Wednesday, April 1, 2015

On this Day: 1930

I'm a day late with this post, as this post pertains to the happenings of the night of the 31st of March, but I only learned of it today, and it was too cool a story to pass on, or indeed wait another year.

Vintage Wings of Canada is an organisation that is involved in many aspects of vintage aviation, and they are funding the search for a lesser known part of Canadian history, the lost dirigible, the HMCD Samuel de Champlain.


In her purpose built hangar in Cape Breton
I'll not recount the whole story here, go read it for yourself. What I will do here is to expand upon the completely wonderful gaming opportunities for gaming the crew members of the RCNRAS (Royal Canadian Navy Rigid Airship Service), and the missions that they and they alone could accomplish, whether it is search and rescue missions in the Great White North, or on missions to destroy enemy submarines in North American shipping lanes. Both types of missions that will take the crew off the beaten track and into wilderness, where the mythos runs free. Exactly the type of place you want to get your Investigators. Isolated and beyond immediate aid, where you can scare them witless.

Over Montreal in 1929
The storm that brought down the Samuel de Champlain was clearly the work of local cultists of  Ithaqua, working their storm magic to cover their rituals, and ensure secrecy. Once you have the crew down, you have two options for the game you want to run, either you continue with the grounded crew, now stranded in the midst of what ever terrible mythos entity that put them there, either accidentally, or on purpose, and they have to use their wits and skills to triumph, or escape. The second option is to play the rescue mission. Searching for the remains of the Samuel de Champlain, this time through the use of more conventional aircraft and means, which I musty admit is less cool that being the crew of an airship, which is why the first option would be my preferred route.


The possibilities for Pulp gaming on an airship are of course too many to list. From Indiana Jones style fights and flights by airship, to of course, the other possible reason she was brought down over James Bay, night attack by byakhees!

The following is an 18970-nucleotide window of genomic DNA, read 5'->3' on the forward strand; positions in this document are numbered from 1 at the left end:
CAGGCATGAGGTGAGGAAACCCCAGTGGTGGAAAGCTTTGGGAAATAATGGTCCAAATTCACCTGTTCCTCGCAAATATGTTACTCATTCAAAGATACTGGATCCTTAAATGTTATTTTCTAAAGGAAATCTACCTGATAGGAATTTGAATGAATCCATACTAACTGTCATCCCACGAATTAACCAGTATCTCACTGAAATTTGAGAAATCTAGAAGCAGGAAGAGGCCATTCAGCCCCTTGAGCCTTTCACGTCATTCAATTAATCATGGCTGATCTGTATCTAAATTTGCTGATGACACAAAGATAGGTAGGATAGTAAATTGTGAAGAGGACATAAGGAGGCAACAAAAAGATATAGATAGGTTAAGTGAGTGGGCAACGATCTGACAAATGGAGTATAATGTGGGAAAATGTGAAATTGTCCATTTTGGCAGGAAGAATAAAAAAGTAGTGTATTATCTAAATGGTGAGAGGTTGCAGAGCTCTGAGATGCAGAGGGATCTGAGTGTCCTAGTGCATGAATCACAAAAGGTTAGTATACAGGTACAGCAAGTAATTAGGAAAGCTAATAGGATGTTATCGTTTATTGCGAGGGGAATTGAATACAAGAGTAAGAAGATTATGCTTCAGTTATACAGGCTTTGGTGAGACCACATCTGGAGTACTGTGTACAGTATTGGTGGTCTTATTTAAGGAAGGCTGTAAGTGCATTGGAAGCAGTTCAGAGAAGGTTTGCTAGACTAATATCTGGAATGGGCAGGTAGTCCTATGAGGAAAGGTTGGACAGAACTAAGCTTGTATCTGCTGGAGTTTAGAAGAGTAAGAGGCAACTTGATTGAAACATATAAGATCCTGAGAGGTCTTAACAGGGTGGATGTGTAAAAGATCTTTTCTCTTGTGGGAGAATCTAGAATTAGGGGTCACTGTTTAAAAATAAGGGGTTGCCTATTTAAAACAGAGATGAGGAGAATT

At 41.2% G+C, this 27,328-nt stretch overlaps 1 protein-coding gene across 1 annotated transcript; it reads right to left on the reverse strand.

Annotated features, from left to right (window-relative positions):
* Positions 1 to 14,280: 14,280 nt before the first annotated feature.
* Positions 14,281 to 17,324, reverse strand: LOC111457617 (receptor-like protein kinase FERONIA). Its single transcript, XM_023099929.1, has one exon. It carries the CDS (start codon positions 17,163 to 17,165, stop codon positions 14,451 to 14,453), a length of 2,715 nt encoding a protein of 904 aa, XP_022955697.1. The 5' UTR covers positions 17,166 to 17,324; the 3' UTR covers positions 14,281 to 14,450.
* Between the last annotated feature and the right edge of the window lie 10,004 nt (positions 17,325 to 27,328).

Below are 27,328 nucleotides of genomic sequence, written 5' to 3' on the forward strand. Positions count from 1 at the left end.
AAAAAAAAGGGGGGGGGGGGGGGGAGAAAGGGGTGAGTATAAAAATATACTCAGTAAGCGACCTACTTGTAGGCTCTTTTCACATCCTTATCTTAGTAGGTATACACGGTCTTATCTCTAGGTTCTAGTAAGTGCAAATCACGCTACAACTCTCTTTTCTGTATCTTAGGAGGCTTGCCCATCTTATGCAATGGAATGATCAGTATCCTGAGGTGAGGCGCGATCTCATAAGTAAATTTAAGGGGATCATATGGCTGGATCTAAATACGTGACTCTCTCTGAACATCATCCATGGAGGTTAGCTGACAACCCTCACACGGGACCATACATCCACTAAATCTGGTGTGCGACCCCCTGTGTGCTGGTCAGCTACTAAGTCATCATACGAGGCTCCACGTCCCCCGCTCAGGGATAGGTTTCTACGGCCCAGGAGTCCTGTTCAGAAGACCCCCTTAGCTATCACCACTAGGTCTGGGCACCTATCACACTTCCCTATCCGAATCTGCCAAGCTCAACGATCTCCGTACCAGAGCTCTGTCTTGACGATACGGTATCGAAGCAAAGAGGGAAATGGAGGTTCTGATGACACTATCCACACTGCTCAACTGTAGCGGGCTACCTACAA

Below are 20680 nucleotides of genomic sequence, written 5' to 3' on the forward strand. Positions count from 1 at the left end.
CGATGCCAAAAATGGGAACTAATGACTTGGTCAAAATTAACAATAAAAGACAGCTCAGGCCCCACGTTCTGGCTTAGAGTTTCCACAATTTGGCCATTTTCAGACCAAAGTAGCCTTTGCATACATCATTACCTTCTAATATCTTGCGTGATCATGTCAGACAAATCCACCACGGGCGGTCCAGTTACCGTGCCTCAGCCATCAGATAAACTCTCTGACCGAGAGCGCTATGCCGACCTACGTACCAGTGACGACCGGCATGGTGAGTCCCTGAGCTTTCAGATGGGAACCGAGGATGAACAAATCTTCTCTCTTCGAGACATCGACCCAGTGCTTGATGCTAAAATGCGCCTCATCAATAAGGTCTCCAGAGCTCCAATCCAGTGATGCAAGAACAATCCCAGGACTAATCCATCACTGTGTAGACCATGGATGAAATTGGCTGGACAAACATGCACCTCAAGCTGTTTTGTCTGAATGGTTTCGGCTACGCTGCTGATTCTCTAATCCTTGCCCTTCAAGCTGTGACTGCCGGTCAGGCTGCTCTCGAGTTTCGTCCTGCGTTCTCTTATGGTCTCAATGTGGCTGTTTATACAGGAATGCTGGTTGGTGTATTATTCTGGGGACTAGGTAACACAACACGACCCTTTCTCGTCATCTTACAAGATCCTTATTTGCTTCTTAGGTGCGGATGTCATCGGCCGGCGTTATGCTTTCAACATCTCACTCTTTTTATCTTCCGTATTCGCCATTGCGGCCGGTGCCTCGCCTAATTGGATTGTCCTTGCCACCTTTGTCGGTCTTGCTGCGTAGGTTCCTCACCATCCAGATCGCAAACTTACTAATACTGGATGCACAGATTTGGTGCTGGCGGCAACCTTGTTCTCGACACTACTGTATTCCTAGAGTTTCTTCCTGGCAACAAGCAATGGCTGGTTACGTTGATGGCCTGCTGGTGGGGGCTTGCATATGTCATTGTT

Samuel de Champlain weathercocks magnificently from her mooring ship HMCS Joseph Mufferaw in the Gulf of St. Lawrence in July of 1929. The Royal Canadian Navy had invested millions of dollars in infrastructure (support ships and bases) to create the RCNRAS (Royal Canadian Navy Rigid Airship Service) as a weapon to both deter and counter submarine threats in the shipping lanes to North America. HMCD Samuel de Champlain along with a planned four more Los Angeles class dirigibles (HMCD Louis Cyr, HMCD Georges Vezina, HMCD Daniel McGrew and HMCD Laura Secord) would be based from two newly built facilities at HMCS North Forchu on Cape Breton Island and HMCS Toutlegang on Anticosti Island. After the loss of the airship, the RCNRAS was disbanded and the Joseph Mufferaw (Big Joe to her crew) was placed back in RCN service as an oil tanker. Ironically, ten years later she would be sunk by a German U-Boat on the Grand Banks Photo: RCNRAS Archives.

She even had her own Mooring ship. How wonderful it that? This opens up even greater possibilities for government funded expeditions on the scale of the Mountains of Madness campaign. This game just writes itself. I'm so inspired, I think I'm going to have to actually write this up as a scenario.



Disclaimer: Yes, I am fully aware of the date this story was published, and also that the date of the disappearance. I was initially taken in, but this so needs to have been a thing, and lets face it, who amongst us is going to let a little truth get in the way of a good story?

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